Though he never became an operatic composer (completing
only one short, minor work, The Maiden in the Tower in 1896),
Sibelius was always drawn to the stage, and wrote incidental theatre
music throughout his composing life. The works assembled on this enterprising
disc show a mix of relatively familiar fare with some neglected items,
and the whole thing, whilst maybe not top-drawer Sibelius, is very enjoyable.
I suppose the most well known pieces will be the suites
entitled Scènes historiques (Historical Pictures),
which have been recorded a number of times. The first set was inspired
by a series of tableaux depicting aspects of Finlandís history,
and was turned into the concert suite we know today in 1911. This seems
to have prompted him to begin work on a second set in 1912, though this
is a wholly original composition, using for its inspiration Finnish
folkloric tales. On the whole I prefer this second set, which has at
times echoes of both the Third and Sixth Symphonies, especially
the opening movement, entitled The Chase. This is extremely vivid
picture painting, and Sibelius seems to revel in having an image of
magic forests and exciting hunts to portray in music. The final section,
called At the Draw-bridge (and inviting obvious comparison with
At the Castle Gate), is a moving and powerful conclusion, full
of atmosphere. I like Ari Rasilainenís pacing here, and though generally
throughout the disc he errs on the steady side, this is no bad thing
in music of brooding nobility, as much of this is.
The music from Belshazzarís Feast was new to
me, though it has been recorded a few times, most recently by Neeme
Järvi, in his complete BIS cycle. I find it the least convincing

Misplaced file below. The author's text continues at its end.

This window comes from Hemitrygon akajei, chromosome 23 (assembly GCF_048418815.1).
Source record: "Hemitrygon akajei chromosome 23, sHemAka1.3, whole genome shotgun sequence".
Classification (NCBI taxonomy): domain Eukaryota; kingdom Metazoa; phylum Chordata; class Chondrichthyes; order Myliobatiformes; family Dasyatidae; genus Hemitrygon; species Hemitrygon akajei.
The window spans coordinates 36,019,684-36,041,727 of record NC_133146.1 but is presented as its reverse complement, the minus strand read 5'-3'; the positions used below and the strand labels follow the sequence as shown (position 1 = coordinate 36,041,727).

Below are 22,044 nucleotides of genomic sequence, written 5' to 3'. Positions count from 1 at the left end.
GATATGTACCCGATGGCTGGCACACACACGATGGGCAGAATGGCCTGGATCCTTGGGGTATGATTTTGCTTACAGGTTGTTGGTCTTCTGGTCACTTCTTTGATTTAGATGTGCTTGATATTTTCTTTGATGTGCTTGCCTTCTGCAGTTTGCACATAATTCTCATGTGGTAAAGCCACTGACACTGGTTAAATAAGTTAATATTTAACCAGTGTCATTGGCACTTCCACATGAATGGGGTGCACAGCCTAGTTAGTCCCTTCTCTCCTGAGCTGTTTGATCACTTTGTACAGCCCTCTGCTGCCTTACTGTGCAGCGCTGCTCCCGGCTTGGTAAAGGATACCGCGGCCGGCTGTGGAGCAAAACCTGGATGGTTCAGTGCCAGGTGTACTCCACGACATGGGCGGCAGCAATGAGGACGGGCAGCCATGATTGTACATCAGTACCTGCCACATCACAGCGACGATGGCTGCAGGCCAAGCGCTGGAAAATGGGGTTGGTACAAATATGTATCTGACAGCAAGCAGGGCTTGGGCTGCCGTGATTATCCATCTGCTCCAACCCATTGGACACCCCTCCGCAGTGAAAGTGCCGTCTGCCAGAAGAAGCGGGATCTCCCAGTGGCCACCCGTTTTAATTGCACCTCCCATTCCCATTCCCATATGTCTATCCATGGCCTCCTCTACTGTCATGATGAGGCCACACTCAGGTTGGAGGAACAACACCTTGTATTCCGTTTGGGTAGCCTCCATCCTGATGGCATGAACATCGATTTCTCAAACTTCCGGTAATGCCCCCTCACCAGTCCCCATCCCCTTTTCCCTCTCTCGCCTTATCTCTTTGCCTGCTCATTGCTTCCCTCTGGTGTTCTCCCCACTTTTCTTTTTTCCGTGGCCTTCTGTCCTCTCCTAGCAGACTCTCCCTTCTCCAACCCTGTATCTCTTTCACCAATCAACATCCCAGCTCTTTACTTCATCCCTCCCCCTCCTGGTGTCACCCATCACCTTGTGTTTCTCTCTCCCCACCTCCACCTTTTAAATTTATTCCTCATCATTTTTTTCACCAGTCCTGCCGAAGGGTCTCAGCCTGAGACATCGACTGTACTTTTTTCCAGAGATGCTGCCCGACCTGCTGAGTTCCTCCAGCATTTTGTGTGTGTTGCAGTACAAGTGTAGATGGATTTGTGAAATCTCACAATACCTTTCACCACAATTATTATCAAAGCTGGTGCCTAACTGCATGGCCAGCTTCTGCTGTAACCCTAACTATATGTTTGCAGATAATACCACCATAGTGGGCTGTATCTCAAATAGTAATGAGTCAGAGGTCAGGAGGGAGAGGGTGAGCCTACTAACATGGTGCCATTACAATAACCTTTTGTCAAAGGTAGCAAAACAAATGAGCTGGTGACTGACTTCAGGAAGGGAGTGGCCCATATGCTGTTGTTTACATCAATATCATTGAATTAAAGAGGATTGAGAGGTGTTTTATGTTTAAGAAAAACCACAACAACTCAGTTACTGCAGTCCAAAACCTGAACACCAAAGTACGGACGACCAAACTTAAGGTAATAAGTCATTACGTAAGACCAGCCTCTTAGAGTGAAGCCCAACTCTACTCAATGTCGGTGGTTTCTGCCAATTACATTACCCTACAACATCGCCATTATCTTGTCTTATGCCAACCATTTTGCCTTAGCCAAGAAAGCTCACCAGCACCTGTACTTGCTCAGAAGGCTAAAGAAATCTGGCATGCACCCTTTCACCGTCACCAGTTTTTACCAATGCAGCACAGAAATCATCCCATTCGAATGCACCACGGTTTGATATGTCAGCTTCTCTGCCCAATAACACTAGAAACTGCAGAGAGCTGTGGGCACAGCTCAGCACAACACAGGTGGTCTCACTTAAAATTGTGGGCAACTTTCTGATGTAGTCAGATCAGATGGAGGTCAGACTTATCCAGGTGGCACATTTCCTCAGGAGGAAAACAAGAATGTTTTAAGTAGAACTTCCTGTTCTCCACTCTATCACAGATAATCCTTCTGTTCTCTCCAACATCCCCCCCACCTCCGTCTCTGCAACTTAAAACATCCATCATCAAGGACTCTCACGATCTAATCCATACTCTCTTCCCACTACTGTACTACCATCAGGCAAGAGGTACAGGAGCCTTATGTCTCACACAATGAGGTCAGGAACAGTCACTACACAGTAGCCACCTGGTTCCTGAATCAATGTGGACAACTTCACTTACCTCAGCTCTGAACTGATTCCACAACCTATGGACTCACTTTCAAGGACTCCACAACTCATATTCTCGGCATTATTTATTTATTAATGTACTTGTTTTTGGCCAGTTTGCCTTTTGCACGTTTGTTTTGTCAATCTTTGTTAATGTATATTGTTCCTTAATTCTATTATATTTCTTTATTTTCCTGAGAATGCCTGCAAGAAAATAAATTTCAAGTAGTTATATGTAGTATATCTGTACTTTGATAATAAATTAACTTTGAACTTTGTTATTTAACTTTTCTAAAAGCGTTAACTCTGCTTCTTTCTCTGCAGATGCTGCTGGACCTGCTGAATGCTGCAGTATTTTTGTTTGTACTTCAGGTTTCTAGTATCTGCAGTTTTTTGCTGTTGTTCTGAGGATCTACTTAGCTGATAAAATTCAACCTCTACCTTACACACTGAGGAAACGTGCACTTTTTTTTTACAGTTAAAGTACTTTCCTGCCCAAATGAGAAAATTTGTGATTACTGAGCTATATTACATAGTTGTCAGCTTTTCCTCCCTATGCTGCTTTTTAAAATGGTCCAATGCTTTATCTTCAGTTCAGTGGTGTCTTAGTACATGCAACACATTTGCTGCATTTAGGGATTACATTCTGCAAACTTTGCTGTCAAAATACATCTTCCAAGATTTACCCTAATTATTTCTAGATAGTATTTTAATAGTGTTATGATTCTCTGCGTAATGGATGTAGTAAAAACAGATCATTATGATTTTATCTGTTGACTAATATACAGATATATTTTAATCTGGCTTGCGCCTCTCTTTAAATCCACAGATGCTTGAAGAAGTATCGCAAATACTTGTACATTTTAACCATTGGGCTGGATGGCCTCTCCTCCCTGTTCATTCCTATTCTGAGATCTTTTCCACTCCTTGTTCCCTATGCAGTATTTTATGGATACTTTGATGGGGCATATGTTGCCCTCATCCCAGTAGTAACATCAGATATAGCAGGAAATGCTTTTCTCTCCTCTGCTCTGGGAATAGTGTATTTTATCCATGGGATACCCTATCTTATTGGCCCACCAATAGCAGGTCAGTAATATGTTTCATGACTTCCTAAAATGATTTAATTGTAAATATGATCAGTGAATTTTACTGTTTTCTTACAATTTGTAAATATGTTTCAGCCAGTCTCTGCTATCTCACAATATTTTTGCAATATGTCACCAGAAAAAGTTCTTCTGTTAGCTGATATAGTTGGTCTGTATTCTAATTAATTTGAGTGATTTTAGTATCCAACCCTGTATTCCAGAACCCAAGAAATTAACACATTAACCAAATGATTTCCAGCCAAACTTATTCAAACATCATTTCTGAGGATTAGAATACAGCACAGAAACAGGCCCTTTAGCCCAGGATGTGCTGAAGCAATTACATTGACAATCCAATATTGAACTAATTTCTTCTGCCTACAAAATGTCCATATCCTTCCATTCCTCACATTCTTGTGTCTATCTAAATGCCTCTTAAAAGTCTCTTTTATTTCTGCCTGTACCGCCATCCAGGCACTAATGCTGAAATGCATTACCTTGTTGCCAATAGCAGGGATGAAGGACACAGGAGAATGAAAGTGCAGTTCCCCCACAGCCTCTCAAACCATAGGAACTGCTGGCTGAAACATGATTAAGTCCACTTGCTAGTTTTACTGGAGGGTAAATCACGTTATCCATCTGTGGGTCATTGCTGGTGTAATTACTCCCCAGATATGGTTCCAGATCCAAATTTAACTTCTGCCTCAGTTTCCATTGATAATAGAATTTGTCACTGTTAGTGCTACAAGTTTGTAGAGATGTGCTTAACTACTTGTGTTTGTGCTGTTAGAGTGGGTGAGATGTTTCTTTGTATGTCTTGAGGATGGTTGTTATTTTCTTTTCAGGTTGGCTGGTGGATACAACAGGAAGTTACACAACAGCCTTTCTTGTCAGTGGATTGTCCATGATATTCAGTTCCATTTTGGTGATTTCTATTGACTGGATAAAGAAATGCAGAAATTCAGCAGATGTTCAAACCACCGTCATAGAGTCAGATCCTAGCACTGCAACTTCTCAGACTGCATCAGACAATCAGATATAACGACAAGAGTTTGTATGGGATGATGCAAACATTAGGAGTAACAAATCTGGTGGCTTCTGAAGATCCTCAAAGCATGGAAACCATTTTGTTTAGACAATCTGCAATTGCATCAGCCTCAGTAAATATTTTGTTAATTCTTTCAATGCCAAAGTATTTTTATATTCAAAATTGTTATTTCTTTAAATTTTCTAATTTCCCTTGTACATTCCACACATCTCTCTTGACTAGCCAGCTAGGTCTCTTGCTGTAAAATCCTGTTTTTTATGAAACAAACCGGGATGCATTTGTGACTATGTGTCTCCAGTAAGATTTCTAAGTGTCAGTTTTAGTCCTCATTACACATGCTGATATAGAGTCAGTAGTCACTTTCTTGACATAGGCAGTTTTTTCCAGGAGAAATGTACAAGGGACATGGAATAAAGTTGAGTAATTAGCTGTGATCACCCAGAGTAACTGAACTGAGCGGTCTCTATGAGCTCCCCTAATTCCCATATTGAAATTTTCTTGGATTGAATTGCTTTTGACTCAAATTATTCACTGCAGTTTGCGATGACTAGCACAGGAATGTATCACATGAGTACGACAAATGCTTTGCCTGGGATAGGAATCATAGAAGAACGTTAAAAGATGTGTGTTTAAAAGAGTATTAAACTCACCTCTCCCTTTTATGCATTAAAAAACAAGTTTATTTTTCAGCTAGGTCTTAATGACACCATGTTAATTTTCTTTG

music on the disc, with the cod-orientalism sounding a bit cheap and
contrived. The third movement, entitled Night Music, sounds to
me the most successful, with evocative orchestration lending a more
genuine atmosphere; the beautiful solo flute playing of Tom Andreassen
must be mentioned here as adding to the enjoyment.
The great discovery for me (though again, it has been
recorded on BIS and Ondine), was the music for Strindbergís late Symbolist
fantasy play, Swanwhite. Sibelius and Strindberg were great mutual
admirers, and the original score, which ran to fourteen musical numbers,
dates from 1908. Later in that year, Sibelius adapted a seven-movement
suite from the material, and this follows the action pretty faithfully.
This is marvellous stuff, full of Sibelian thumbprints; the long pedal
points over which woodwind detail (usually in thirds) can ethereally
float; the slow, rocking ostinatos that sound, in Robert Laytonís words
"like massive, swinging pendulums, timeless and full of foreboding".
The finale, entitled Song of Praise, may be the most luscious
piece of Sibelius Iíve heard in a while, positively Tchaikovskian in
its sweep and grandeur, and never sentimental.
The playing of the Norwegian Radio Orchestra is mostly
excellent, with solo wind playing well characterised, and strings reasonably
full and resonant, though it does make me hanker to hear the Berlin
or Vienna Phil. in some of this less well-known music. The conductor
(a name new to me) obviously has great sympathy and understanding of
the material, letting the great arched phrases unfold naturally. A more
fiery temperament would not have gone amiss in places, but on the whole
this is very satisfying music making. The recorded sound is glorious,
wide-ranging and detailed, with an ample acoustic and plenty of bloom.
So good is it, that Iím sure it makes the orchestra often sound better
than they are!
As Iíve pointed out, all this material has been recorded
by the specialist labels, but if this grouping of pieces (which is logical
and appropriate) appeals, donít hesitate.